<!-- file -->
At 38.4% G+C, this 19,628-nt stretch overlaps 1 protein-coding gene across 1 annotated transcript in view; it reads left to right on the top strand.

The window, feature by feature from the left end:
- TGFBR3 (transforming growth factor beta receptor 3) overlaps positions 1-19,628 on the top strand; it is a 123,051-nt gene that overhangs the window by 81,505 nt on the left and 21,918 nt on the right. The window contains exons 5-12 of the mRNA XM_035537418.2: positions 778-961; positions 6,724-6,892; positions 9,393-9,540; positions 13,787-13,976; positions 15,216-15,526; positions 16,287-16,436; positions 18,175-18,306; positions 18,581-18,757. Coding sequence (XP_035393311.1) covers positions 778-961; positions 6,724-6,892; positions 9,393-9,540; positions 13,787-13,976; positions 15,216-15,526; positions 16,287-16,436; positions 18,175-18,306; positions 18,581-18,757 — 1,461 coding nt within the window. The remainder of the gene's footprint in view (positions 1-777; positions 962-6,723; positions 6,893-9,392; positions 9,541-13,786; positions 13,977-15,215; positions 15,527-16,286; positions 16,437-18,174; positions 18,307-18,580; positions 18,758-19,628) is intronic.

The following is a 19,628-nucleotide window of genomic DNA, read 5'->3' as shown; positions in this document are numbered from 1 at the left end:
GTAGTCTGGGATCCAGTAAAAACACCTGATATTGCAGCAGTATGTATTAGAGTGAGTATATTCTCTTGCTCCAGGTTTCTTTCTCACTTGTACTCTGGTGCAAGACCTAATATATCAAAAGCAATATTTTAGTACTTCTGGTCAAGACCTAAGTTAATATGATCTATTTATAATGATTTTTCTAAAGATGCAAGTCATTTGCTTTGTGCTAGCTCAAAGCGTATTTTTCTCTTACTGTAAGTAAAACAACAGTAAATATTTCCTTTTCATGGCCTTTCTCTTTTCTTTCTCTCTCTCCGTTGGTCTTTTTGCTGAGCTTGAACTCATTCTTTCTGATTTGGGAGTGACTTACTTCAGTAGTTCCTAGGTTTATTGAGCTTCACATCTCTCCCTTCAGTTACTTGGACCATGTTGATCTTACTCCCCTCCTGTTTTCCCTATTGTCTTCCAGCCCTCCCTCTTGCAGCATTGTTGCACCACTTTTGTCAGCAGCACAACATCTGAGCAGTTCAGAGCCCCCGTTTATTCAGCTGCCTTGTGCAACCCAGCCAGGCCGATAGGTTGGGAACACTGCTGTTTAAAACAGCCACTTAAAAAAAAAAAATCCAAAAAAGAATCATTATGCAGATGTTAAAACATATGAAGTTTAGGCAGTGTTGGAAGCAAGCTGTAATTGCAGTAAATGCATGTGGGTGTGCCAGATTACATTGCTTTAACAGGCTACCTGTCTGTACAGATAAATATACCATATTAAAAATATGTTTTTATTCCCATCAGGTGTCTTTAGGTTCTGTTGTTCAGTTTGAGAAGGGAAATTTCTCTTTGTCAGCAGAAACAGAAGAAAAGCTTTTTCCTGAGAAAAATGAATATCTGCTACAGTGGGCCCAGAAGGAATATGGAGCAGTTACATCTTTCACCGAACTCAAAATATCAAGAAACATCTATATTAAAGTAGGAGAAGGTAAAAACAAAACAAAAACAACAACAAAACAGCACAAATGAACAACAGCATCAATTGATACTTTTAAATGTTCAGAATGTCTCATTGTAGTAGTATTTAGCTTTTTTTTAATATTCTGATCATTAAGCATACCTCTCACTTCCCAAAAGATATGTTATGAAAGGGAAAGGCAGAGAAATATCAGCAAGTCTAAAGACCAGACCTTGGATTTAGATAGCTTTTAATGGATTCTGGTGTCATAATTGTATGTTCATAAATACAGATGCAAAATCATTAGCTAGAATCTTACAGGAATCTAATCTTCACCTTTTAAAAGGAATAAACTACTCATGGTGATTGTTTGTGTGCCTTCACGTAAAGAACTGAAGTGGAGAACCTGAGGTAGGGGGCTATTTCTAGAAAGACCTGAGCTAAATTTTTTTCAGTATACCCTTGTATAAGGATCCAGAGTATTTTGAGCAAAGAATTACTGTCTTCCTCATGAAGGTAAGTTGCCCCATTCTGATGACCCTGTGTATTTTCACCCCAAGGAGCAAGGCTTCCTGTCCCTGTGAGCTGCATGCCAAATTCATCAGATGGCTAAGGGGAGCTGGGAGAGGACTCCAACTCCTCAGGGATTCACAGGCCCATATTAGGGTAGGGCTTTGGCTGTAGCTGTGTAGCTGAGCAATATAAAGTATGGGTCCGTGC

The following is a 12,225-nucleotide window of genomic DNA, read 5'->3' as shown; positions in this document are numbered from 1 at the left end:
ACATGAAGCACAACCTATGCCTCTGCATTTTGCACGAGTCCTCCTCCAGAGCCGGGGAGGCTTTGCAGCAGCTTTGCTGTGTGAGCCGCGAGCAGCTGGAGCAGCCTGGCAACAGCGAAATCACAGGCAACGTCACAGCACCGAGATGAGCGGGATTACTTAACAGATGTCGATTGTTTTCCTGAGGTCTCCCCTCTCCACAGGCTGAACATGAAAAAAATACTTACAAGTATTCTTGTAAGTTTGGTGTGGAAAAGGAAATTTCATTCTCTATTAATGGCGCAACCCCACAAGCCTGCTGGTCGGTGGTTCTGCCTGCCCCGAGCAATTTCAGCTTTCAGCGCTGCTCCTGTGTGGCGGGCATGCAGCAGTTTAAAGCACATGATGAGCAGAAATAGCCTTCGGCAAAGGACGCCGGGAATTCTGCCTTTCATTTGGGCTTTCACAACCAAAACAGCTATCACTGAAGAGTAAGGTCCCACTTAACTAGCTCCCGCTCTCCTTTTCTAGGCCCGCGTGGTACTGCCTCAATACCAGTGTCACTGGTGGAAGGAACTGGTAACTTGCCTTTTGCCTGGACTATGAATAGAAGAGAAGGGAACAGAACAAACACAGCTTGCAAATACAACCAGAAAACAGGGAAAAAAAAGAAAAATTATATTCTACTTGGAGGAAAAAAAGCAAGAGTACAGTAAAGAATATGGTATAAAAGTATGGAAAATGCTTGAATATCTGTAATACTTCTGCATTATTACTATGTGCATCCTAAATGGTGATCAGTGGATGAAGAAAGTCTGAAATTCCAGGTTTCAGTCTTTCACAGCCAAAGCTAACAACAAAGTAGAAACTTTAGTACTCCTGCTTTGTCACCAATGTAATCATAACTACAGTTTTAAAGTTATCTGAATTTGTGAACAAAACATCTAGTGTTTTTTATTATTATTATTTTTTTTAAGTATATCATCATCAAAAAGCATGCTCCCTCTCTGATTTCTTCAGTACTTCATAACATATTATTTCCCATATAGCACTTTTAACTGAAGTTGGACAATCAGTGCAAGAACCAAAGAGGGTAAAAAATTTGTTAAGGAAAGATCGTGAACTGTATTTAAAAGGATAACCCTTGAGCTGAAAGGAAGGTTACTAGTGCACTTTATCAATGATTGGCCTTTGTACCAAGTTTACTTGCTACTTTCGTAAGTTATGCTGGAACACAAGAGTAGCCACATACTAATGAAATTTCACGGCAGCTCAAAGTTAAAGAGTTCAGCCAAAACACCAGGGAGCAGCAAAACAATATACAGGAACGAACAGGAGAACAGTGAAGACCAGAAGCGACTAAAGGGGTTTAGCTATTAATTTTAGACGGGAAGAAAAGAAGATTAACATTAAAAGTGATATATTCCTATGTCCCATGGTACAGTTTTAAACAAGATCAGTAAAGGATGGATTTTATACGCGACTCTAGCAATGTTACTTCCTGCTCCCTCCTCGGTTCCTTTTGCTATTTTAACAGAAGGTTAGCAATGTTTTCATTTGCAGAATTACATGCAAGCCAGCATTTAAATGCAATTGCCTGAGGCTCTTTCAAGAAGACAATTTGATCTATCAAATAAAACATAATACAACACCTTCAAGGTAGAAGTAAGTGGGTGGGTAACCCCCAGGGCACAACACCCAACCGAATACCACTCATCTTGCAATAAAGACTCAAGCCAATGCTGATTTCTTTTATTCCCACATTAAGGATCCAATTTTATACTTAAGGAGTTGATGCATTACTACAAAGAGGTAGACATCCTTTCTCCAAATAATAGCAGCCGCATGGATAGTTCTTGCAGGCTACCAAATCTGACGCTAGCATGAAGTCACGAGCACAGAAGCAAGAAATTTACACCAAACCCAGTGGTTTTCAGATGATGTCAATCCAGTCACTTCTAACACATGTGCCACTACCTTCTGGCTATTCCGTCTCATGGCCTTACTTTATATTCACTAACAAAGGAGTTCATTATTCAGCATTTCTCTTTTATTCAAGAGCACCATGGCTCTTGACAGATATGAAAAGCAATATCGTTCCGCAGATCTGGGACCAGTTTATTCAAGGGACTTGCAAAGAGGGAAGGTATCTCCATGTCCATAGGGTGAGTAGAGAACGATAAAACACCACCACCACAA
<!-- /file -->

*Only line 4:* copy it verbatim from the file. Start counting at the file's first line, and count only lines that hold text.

The following is a 19,628-nucleotide window of genomic DNA, read 5'->3' as shown; positions in this document are numbered from 1 at the left end: